A conviction for driving while intoxicated (DWI) in New Jersey results in a mandatory period of driver’s license suspension, ranging from a minimum of three months for a first offense to 10 years for a third or subsequent offense. Driving while one’s license is suspended (DWLS) is a separate motor vehicle offense under New Jersey law, with possible penalties including fines, revocation of one’s vehicle registration, and jail time. In certain circumstances, a person can face a criminal charge for DWLS. Two defendants recently appealed their criminal DWLS convictions, arguing that the criminal statute did not apply in their circumstances. The New Jersey Appellate Division ruled in the defendants’ favor in both cases, State v. Jivani and State v. Torella, based on its own ruling on the same issue in 2015 in State v. Perry.
New Jersey’s criminal DWLS statute applies when a person is charged with DWLS while they are subject to a license suspension due to a conviction for DWI or refusal to submit to breath testing, and they have either (1) a prior conviction for DWLS during the same period of license suspension, or (2) a prior conviction for DWI or refusal. The first option applies when the person only has one DWI or refusal conviction, and when the statutory license suspension period is between three months and one year. The second option involves a second or subsequent DWI or refusal conviction, with a suspension period lasting two to 10 years. The statute imposes a mandatory 180-day jail sentence.
Once a driver’s license suspension term expires, a person must affirmatively request the reinstatement of their license from the state. They may still be subject to a DWLS charge if they resume driving without reinstating their license. The central question presented in the cases mentioned above is whether the criminal DWLS statute applies after a person completes their statutory period of license suspension, but before they reinstate their license.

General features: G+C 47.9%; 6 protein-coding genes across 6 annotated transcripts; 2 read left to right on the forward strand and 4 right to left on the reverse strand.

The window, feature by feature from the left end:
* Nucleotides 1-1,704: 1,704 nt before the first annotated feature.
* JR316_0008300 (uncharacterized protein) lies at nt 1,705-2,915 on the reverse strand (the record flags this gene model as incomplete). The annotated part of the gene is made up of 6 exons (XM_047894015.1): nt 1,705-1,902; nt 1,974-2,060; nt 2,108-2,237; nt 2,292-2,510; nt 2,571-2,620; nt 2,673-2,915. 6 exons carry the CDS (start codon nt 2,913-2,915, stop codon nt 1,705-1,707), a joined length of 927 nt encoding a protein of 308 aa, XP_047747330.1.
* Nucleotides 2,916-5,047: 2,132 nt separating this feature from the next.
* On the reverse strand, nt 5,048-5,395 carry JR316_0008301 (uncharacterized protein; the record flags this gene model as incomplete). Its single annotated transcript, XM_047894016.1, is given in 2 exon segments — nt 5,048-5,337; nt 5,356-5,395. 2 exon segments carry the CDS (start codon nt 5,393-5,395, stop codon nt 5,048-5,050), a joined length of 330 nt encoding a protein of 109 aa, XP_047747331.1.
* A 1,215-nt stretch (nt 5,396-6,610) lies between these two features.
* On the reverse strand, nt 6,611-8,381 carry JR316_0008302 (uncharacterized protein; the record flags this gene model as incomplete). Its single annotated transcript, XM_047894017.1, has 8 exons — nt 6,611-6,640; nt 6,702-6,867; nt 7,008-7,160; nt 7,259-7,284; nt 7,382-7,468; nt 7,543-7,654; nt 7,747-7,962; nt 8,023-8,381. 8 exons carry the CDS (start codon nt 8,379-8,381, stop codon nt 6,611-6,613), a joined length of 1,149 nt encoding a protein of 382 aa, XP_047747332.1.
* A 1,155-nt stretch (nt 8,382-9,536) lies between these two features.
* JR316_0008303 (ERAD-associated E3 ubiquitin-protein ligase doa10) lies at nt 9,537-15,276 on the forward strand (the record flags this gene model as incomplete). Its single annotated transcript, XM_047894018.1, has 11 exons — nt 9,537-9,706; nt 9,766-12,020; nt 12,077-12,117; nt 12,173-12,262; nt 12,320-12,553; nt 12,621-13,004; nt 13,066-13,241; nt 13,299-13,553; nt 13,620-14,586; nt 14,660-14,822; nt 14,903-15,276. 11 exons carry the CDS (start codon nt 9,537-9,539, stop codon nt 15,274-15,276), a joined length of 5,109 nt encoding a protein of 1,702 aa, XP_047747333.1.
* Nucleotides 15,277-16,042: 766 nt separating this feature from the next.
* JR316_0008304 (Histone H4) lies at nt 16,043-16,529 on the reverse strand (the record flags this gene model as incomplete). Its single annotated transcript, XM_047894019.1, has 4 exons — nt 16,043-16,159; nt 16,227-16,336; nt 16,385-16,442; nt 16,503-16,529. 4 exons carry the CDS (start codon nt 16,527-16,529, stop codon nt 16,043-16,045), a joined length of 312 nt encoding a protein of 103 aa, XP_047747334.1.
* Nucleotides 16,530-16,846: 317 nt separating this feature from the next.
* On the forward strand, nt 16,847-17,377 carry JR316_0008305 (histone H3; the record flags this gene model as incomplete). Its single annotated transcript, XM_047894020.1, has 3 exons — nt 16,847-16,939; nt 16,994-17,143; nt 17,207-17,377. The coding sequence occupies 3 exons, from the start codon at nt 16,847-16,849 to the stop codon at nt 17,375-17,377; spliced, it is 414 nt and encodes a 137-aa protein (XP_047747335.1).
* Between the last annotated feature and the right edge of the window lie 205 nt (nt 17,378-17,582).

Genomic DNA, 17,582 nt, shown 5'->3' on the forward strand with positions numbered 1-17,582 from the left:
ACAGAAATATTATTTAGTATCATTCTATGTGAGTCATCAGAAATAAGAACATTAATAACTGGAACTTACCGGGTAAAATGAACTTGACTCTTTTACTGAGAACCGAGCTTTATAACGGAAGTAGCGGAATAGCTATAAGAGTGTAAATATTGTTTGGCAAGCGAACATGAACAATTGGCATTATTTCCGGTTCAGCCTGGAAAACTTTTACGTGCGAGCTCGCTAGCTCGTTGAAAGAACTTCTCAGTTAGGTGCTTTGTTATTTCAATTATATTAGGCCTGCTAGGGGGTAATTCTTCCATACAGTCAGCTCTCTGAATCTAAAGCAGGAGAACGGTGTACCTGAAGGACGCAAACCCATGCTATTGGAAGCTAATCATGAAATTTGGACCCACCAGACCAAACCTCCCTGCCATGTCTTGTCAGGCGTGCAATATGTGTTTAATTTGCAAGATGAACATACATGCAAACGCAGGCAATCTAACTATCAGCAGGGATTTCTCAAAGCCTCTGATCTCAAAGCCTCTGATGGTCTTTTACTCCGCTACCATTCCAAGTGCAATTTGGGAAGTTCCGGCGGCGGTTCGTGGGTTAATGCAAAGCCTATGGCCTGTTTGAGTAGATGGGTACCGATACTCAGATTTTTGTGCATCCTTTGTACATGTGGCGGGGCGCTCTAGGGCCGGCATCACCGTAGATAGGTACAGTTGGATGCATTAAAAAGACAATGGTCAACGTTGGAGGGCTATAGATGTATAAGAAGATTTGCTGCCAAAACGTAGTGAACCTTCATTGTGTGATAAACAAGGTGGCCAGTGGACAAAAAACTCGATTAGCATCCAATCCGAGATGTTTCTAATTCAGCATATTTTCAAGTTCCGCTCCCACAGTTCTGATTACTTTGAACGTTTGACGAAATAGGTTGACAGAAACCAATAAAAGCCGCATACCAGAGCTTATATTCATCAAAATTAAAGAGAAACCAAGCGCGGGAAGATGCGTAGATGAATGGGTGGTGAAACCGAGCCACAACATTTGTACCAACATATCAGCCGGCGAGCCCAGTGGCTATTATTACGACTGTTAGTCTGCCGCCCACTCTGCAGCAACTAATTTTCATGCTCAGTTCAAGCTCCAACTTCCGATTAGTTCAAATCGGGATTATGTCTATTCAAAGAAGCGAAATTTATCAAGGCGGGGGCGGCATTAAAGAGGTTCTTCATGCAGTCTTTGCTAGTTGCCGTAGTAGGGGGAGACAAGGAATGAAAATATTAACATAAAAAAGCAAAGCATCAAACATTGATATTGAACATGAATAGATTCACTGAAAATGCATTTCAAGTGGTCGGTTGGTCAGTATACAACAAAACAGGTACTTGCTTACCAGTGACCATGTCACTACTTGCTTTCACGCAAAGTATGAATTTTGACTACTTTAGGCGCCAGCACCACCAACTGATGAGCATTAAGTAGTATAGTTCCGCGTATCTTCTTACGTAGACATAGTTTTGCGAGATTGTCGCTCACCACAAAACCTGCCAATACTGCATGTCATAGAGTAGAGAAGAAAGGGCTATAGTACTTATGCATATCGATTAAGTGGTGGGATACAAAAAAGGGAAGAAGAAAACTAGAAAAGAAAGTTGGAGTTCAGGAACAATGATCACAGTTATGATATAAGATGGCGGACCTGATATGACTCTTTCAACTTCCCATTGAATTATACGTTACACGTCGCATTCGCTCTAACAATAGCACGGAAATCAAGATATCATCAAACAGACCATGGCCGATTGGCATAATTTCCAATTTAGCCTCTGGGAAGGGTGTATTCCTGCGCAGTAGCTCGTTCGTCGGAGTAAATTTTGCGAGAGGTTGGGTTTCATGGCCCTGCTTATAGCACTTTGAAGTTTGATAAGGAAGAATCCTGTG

In Perry, the Appellate Division ruled that the criminal DWLS statute only applies if the underlying DWLS offense occurs during the statutory period of license suspension. A person who is subject to a two-year license suspension for a second DWI conviction, for example, would only be subject to the criminal DWLS statute if the alleged DWLS offense occurred during that two-year period. If it occurs after the two years is up, but before the person reinstates their license, the person may still be culpable under the regular DWLS statute but not the criminal one.
The defendant in Jivani had two DWI convictions from 2004 and 2008. In Torella, the defendant had three DWI convictions from 2001 and 2002. They completed their statutory license suspensions in 2010 and 2012, respectively, but neither defendant reinstated their license. Both defendants were indicted for criminal DWLS in 2013. In both cases, the defendants unsuccessfully moved to dismiss the indictments on the ground that the statutory license suspension periods had ended by the time of their arrests. Both entered conditional guilty pleas, preserving the right to appeal on that issue. In both cases, the Appellate Division reversed their convictions based on Perry.
If you are facing charges of alleged DWI in a New Jersey court, a DWI attorney with knowledge of this state’s court system can help you understand your rights and protect your interests. Evan Levow has dedicated his law practice to the defense of people charged with DWI in New Jersey. To schedule a free and confidential consultation with a member of our team, contact us today online or at (877) 593-1717.
More Blog Posts:
New Jersey Legislature Passes Bill Affecting Transit Engineers With DWI-Related License Suspensions, New Jersey DWI Attorney Blog, October 2, 2016
DWI Convictions from Outside New Jersey May Count Toward Priors Leading to Criminal Charge for Driving with a Suspended License, New Jersey DWI Attorney Blog, May 10, 2016
Consequences of DWI Conviction in New Jersey Extend Beyond License Suspension, Could Include Loss of Employment Benefits, New Jersey DWI Attorney Blog, April 19, 2016